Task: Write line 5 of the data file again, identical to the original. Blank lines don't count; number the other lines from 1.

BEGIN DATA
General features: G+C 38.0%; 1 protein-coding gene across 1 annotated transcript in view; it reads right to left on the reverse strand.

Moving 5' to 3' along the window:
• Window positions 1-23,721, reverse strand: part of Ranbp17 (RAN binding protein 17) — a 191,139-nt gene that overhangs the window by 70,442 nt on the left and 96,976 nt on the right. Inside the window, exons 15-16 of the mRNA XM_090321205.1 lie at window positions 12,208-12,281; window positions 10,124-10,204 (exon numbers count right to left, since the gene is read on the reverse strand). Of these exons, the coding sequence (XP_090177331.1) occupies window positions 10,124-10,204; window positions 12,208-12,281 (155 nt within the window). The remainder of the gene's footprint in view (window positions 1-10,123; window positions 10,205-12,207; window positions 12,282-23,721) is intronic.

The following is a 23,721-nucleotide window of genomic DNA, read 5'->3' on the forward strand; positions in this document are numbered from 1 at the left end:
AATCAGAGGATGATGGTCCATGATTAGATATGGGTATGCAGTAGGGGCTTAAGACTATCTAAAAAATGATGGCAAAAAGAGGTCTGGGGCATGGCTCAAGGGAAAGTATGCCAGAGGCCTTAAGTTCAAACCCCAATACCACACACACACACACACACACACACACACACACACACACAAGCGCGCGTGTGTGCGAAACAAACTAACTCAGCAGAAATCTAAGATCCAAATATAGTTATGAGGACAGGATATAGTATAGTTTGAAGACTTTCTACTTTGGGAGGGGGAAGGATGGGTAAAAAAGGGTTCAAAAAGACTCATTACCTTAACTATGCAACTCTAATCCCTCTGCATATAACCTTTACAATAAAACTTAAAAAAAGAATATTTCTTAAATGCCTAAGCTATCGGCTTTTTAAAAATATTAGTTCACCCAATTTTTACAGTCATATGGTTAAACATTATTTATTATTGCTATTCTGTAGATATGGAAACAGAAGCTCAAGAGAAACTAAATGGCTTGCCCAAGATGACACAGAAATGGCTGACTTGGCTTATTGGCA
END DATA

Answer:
AATCAGAGGATGATGGTCCATGATTAGATATGGGTATGCAGTAGGGGCTTAAGACTATCTAAAAAATGATGGCAAAAAGAGGTCTGGGGCATGGCTCAAGGGAAAGTATGCCAGAGGCCTTAAGTTCAAACCCCAATACCACACACACACACACACACACACACACACACACACACACAAGCGCGCGTGTGTGCGAAACAAACTAACTCAGCAGAAATCTAAGATCCAAATATAGTTATGAGGACAGGATATAGTATAGTTTGAAGACTTTCTACTTTGGGAGGGGGAAGGATGGGTAAAAAAGGGTTCAAAAAGACTCATTACCTTAACTATGCAACTCTAATCCCTCTGCATATAACCTTTACAATAAAACTTAAAAAAAGAATATTTCTTAAATGCCTAAGCTATCGGCTTTTTAAAAATATTAGTTCACCCAATTTTTACAGTCATATGGTTAAACATTATTTATTATTGCTATTCTGTAGATATGGAAACAGAAGCTCAAGAGAAACTAAATGGCTTGCCCAAGATGACACAGAAATGGCTGACTTGGCTTATTGGCA